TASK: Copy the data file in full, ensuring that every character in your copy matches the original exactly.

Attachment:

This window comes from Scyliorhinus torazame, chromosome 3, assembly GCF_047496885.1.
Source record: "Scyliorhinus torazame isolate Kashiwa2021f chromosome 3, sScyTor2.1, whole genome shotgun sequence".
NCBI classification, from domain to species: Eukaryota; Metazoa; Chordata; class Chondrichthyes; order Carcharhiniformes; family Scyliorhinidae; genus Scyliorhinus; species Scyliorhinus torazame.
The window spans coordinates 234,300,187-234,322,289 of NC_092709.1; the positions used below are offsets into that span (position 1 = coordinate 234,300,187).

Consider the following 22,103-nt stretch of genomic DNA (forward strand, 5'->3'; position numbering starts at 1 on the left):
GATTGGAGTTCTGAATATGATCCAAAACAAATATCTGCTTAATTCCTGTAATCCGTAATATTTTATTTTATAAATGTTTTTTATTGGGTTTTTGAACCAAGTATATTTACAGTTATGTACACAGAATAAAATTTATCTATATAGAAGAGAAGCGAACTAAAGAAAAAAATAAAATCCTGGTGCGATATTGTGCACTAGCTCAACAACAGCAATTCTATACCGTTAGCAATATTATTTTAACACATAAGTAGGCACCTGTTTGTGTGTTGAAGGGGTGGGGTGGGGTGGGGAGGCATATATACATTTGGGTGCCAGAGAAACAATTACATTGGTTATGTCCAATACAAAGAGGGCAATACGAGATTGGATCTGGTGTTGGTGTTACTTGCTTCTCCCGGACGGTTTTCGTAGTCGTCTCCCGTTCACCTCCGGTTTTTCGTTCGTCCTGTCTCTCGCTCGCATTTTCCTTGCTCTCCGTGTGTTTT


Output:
This window comes from Scyliorhinus torazame, chromosome 3, assembly GCF_047496885.1.
Source record: "Scyliorhinus torazame isolate Kashiwa2021f chromosome 3, sScyTor2.1, whole genome shotgun sequence".
NCBI classification, from domain to species: Eukaryota; Metazoa; Chordata; class Chondrichthyes; order Carcharhiniformes; family Scyliorhinidae; genus Scyliorhinus; species Scyliorhinus torazame.
The window spans coordinates 234,300,187-234,322,289 of NC_092709.1; the positions used below are offsets into that span (position 1 = coordinate 234,300,187).

Consider the following 22,103-nt stretch of genomic DNA (forward strand, 5'->3'; position numbering starts at 1 on the left):
GATTGGAGTTCTGAATATGATCCAAAACAAATATCTGCTTAATTCCTGTAATCCGTAATATTTTATTTTATAAATGTTTTTTATTGGGTTTTTGAACCAAGTATATTTACAGTTATGTACACAGAATAAAATTTATCTATATAGAAGAGAAGCGAACTAAAGAAAAAAATAAAATCCTGGTGCGATATTGTGCACTAGCTCAACAACAGCAATTCTATACCGTTAGCAATATTATTTTAACACATAAGTAGGCACCTGTTTGTGTGTTGAAGGGGTGGGGTGGGGTGGGGAGGCATATATACATTTGGGTGCCAGAGAAACAATTACATTGGTTATGTCCAATACAAAGAGGGCAATACGAGATTGGATCTGGTGTTGGTGTTACTTGCTTCTCCCGGACGGTTTTCGTAGTCGTCTCCCGTTCACCTCCGGTTTTTCGTTCGTCCTGTCTCTCGCTCGCATTTTCCTTGCTCTCCGTGTGTTTT